The last time I saw my father was in the assisted living facility where he resided in Las Vegas. He had been on hospice for several weeks. My brother and I made the trip to see him in Mach of 2012, to say goodbye, both knowing we would never see our father again.
The three of us sat in the commons area of the facility. My brother and I shared a sofa, with our father beside us seated on his motorized scooter. We made small talk. I couldn’t get out of there fast enough.
The last memory I have of my father is of him eating a lime green Otter Pop, wearing a yellow t-shirt, and questioning a caregiver about something insignificant.
When it was time to leave, I stood up, bent down, and hugged my father. I then told him I loved him, kissed him on the head, and turned swiftly attempting to hide the lump in my throat, and the tears forming in my eyes. I headed out the door, and into my rental car to wait for my brother, who would say goodbye after me.
Looking back, I wish I had been more engaged – that I asked him more questions, fostered a more sincere dialogue, but I didn’t. I was in a hurry to get back to the hotel, to sip tequila, watch Sports Center, hit the treadmill in the morning, and get on with my life – to focus on the next Roy things.
Last week, my mother, in her 80s, flew across the country to say goodbye to her younger brother who is on hospice, the result of the cancer which spreads within. It was a very hard trip for my mother; long flights, long car rides, staying in a strange bed, etc. The trip clearly wore my mother out.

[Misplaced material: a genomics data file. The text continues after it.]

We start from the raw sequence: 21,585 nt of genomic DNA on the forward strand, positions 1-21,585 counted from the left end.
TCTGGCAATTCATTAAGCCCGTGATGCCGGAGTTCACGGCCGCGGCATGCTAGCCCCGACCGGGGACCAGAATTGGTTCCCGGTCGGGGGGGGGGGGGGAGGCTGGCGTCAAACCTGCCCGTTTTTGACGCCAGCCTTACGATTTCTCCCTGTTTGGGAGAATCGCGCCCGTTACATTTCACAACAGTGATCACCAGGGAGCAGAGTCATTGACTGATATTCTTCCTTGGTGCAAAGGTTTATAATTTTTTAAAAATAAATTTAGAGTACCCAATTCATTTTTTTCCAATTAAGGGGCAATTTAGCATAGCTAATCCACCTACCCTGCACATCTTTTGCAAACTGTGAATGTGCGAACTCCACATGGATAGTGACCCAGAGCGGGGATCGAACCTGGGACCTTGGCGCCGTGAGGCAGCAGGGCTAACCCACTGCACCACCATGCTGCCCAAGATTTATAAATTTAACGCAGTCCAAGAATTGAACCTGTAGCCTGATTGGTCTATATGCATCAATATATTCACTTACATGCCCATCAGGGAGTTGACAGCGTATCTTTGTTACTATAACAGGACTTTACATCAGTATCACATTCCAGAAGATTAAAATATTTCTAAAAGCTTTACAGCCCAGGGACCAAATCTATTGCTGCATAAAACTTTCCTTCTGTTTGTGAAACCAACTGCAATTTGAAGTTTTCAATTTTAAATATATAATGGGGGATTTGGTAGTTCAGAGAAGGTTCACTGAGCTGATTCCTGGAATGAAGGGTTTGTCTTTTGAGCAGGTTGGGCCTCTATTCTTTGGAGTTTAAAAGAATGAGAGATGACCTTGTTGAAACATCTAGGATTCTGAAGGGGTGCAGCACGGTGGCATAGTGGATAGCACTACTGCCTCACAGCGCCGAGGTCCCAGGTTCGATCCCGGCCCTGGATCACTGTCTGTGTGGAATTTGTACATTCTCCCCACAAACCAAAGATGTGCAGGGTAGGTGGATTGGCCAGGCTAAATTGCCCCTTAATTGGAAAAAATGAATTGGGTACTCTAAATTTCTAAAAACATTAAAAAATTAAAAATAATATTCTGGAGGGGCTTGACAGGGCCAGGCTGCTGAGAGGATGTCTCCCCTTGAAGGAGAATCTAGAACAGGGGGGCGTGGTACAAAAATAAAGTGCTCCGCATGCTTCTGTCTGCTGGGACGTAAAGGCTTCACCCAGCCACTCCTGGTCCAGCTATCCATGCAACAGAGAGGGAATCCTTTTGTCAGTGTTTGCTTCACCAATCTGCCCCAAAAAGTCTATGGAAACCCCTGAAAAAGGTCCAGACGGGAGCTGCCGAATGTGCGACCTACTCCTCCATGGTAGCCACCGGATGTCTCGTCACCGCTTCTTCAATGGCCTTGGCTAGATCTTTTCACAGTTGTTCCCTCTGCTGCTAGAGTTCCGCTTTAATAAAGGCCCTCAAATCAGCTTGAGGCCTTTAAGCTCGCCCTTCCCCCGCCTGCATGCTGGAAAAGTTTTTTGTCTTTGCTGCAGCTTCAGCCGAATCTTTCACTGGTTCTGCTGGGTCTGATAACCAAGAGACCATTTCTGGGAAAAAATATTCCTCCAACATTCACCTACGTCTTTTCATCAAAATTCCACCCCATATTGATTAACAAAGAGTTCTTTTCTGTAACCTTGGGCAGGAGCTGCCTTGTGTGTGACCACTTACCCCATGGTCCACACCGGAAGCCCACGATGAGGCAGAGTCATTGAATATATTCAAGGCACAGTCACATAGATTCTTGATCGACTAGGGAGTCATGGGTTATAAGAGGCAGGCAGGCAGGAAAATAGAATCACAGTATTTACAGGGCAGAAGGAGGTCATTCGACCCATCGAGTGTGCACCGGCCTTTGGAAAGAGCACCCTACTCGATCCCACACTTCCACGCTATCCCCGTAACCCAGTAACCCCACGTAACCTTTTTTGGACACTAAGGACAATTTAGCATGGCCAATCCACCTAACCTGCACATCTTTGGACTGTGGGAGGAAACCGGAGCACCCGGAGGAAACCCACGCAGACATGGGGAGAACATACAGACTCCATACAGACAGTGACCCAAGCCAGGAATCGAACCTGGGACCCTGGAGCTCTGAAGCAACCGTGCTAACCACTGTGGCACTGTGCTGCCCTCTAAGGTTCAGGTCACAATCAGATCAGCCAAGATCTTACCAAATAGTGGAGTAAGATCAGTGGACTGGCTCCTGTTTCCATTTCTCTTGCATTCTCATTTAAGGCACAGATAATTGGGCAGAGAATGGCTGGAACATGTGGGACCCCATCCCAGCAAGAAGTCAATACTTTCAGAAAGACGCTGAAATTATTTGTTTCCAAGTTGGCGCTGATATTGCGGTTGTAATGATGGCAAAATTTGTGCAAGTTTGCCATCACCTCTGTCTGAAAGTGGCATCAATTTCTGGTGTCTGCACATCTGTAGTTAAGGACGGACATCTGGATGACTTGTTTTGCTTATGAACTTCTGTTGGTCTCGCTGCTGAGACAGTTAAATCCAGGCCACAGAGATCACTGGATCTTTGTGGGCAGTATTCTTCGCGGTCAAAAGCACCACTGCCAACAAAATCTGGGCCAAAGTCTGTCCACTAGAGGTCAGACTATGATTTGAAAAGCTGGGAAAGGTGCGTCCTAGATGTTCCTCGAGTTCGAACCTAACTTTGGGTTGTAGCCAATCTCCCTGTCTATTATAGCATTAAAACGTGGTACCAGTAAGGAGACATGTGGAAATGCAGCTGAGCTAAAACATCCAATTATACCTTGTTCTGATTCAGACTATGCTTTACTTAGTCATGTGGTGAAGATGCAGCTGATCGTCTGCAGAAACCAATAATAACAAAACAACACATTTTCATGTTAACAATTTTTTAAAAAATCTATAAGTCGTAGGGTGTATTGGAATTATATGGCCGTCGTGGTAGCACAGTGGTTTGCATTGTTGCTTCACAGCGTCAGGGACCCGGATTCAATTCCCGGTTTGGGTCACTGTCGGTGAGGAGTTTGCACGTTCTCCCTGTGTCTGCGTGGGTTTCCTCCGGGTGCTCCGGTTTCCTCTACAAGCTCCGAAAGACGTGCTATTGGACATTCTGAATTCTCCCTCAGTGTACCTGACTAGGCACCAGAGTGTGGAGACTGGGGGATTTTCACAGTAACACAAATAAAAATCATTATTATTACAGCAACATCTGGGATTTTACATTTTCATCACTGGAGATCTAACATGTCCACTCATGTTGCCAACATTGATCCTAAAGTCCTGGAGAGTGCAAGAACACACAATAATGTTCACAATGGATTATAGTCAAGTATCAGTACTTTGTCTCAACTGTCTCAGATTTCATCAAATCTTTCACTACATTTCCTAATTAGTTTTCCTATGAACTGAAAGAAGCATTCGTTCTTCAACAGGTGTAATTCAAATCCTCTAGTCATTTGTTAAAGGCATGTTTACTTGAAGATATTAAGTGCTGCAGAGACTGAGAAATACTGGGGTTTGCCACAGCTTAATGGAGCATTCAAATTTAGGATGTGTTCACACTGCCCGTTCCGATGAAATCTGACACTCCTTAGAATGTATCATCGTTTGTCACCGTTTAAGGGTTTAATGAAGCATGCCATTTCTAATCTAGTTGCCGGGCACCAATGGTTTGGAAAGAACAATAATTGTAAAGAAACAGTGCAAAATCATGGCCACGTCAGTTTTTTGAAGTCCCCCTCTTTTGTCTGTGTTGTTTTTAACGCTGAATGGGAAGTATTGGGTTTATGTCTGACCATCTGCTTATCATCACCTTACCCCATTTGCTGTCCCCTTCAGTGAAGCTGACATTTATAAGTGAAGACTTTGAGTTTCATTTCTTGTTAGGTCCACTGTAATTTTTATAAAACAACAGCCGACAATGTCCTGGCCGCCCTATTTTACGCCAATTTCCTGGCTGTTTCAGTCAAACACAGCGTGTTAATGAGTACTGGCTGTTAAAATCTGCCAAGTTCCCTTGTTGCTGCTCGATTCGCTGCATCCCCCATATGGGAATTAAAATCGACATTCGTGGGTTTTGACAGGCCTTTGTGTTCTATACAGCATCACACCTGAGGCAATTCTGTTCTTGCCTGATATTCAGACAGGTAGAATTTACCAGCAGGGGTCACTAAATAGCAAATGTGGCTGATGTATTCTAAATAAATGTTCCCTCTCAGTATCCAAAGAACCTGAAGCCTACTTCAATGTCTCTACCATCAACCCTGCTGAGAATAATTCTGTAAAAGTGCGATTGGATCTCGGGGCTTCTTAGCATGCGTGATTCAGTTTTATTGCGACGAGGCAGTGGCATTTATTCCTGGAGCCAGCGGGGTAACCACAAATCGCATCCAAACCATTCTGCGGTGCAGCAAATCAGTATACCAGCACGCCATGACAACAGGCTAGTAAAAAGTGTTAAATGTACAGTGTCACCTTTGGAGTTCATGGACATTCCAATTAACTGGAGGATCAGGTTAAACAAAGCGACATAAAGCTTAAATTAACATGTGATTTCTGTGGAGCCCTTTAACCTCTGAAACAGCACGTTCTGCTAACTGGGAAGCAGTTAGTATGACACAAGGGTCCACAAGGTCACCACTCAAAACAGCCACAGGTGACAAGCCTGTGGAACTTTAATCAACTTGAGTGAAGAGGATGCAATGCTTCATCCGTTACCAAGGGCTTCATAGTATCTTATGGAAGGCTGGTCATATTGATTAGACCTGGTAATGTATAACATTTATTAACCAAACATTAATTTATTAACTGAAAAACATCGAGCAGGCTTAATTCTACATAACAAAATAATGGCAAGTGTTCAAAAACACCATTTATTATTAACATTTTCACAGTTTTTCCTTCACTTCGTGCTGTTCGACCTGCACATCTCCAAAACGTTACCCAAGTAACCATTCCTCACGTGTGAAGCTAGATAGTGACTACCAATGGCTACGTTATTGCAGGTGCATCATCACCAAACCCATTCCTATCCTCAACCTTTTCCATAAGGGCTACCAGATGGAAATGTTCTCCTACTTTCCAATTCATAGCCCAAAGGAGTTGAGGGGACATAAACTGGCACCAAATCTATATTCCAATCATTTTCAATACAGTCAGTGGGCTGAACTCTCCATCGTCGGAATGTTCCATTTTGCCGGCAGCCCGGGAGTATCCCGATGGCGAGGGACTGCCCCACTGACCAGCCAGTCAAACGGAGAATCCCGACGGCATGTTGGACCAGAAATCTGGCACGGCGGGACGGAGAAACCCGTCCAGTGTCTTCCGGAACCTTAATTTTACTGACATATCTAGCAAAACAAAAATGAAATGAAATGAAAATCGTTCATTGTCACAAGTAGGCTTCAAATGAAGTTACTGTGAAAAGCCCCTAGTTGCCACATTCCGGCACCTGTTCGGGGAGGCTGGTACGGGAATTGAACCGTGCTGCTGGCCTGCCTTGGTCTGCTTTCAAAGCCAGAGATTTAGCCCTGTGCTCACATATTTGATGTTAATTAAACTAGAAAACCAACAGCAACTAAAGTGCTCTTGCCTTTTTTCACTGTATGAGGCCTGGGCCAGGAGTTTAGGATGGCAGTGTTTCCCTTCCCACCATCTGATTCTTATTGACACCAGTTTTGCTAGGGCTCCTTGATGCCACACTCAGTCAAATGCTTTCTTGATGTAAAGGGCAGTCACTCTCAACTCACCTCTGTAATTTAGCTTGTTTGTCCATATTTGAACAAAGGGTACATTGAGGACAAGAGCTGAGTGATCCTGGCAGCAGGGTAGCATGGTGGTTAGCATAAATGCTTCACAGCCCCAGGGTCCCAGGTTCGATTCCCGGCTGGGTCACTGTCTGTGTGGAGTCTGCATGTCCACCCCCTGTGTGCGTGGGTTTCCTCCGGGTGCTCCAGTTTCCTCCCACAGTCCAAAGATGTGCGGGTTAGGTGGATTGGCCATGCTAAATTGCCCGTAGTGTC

She has since told me of the conversations she and her dying brother had – that they held hands several times, that they laughed, cried, shared memories, and that she kissed him before they said goodbye.
She was there out of the deep love she has for her brother – for her family.
When I said goodbye to my father, if I’m being honest, it was much more out of obligation.
It’s only now, 5 years after he’s gone, that I think to have held his hand, to have engaged him in greater conversations, and to have seen him for what he was – my family, my father.
If we are lucky enough to know – to understand that we are saying goodbye to a loved one, the best thing we can do is to make that opportunity about them. I failed at that the day I said goodbye to my father.
And I ask myself this morning, is a lesson learned too late, a lesson learned at all…? Jhciacb
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